Conservationists assess impact of Lebanese slick
Endangered turtles, seals and birds have been devastated Mediterranean oil slick caused by the Israeli bombing of a Lebanese power station during the recent hostilities in the region.
The fragile peace has given inspectors from the World Conservation Union (IUCN) a chance to get in and assess the environmental damage caused by the massive spill for the first time and their observations paint a depressing picture.
The experts were invited to take part in a fact-finding mission by the Lebanese Environment Ministry and discovered coastal ecosystems ravaged by the toxic oil spill, which has carpeted the seabed and coated both the beaches and the rocky shoreline of the country.
Breeding grounds of endangered loggerhead turtles have been plastered in oil and algae which would normally be feeding fish stocks has been contaminated and washed ashore.
While the heavy fuel oil itself is bad enough, samples taken of the slick have also contained highly toxic substances such as poly-nuclear aromatic hydrocrabons (PAH) which are likely to have a lasting effect on marine life.
“This is a particular risk to marine organisms,” says Rick Steiner, an oil expert and member of the IUCN Commission on Environmental and Economic Social Policy who worked on the infamous Exxon Valdez oil spill in Alaska.
“PAHs provoke cancer, they can accumulate in the species’ organs and cause long term impacts such as the sudden collapse of fish populations years after contamination, as happened in Alaska.”
The Palm Islands Nature Reserve, located off the coast of Tripoli, is home to fragile ecosystems and has been badly hit by the spill.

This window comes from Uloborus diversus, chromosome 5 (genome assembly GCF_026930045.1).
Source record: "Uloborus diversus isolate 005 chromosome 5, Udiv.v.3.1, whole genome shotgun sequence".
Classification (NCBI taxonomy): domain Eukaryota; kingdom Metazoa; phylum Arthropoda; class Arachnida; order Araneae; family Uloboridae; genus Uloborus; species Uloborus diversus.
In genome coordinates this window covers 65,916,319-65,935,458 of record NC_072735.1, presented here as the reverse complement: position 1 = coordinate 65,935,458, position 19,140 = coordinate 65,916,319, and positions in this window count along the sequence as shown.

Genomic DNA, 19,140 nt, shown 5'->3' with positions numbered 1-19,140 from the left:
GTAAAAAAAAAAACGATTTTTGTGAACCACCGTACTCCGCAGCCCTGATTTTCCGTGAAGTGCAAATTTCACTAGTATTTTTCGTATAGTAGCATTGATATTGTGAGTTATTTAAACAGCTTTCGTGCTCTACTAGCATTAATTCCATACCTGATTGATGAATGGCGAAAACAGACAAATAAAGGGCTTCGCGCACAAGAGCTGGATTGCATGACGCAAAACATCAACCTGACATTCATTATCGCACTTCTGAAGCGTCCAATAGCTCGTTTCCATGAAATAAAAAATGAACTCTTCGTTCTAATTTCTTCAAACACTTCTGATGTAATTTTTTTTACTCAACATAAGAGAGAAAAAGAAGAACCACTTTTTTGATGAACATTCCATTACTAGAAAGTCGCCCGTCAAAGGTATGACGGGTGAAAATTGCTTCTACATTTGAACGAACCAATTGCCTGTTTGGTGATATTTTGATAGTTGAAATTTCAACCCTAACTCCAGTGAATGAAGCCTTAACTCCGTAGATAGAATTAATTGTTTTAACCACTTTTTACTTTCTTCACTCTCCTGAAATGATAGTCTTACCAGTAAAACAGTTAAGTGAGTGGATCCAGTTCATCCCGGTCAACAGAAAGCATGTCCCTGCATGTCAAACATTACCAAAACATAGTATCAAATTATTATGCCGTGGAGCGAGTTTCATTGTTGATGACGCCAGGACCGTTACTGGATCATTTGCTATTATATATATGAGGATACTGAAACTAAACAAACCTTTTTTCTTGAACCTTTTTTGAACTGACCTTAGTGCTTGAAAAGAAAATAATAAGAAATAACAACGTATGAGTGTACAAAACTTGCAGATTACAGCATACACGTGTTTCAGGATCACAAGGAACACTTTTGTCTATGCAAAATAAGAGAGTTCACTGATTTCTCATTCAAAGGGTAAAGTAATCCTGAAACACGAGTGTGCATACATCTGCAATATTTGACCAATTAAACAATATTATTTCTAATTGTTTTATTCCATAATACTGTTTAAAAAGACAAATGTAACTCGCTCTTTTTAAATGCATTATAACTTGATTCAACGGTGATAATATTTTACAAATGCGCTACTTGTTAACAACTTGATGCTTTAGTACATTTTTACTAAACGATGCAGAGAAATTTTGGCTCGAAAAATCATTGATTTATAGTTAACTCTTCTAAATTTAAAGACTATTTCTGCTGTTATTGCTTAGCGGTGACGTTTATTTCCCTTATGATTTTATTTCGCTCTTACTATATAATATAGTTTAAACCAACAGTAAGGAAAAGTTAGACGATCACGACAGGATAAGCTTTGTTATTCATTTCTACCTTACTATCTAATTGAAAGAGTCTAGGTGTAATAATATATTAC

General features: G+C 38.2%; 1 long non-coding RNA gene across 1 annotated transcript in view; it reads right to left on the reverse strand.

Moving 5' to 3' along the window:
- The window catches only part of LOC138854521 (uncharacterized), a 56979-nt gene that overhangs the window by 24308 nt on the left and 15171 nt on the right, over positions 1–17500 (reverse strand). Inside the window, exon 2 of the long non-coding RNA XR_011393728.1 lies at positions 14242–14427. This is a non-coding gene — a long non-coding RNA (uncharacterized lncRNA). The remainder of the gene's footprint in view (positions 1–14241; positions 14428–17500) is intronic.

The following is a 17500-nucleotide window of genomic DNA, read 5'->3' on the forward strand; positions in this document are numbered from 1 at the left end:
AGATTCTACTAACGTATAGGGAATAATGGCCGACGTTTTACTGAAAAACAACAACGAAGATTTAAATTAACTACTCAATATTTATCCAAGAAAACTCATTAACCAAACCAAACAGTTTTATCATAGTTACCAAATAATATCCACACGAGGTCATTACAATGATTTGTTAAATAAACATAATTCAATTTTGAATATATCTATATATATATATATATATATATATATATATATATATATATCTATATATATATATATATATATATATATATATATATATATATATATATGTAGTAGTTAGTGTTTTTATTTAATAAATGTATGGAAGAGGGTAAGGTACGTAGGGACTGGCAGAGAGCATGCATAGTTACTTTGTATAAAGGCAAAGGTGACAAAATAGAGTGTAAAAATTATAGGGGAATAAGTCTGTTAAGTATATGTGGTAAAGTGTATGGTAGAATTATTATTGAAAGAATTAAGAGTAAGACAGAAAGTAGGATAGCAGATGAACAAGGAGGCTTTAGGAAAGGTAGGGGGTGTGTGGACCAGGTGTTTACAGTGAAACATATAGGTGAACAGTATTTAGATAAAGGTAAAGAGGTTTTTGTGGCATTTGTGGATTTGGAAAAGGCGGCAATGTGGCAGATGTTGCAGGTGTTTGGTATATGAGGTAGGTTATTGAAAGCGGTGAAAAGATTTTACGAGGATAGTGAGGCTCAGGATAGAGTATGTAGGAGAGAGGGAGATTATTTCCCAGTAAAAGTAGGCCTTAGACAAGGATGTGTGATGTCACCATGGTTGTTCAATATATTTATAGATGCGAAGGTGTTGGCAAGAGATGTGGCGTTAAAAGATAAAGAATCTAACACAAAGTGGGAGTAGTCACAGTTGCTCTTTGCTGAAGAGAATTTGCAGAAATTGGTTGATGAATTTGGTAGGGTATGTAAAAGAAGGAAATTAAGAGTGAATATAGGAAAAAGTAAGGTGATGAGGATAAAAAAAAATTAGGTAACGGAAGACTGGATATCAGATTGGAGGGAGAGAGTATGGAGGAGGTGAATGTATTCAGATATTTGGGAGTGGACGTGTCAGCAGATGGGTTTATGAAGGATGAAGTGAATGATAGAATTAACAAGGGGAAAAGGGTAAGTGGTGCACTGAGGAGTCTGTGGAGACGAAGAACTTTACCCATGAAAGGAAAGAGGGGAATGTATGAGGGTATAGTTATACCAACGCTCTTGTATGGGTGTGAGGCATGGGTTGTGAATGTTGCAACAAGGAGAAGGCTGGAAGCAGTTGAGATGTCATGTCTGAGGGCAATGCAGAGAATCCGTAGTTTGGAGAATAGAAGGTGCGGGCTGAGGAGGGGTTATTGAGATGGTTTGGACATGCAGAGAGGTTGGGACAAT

As well as its population of turtles, the reserve is also home to 156 species of birds, including many migratory birds depending on direct contact with the now contaminated water.
The reserve’s polluted environment is also putting endangered loggerhead turtles at risk. Threats come from the oil film on the water, when they come up to the surface to breathe and from the contaminated beaches where they nest.
Rare monk seals, which have been observed in the past in the reserve’s waters, might well be affected as well. They are listed as critically endangered on the IUCN Red List of Threatened Species.
“Palm Islands Nature Reserve is a micro sample representing the overall situation of the country’s marine environment,” says Ghassan Jaradi, ornithologist and head of the reserve’s management committee.
On Palm Islands Nature Reserve, the IUCN mission helped start clean-up operations and biodiversity monitoring, by providing technical advice and locating resources.
Around 15,000 tons of fuel oil spilled into the sea following the Israeli bombing of the Jiyyeh power plant fuel tanks south of Beirut in mid July (see related story).
The spill spread northwards contaminating 150 km of the Lebanese seashore, reaching the southern Syrian coast. Affected areas are around Beirut, Tabarja, the historic town of Byblos, in Anfeh and the Palm Islands Nature Reserve off Tripoli.
The ongoing flight embargo prevented the IUCN team from assessing offshore contamination, but judging from information available, there are still large amounts of oil drifting in the sea, on shore, and sinking to the sea bed.
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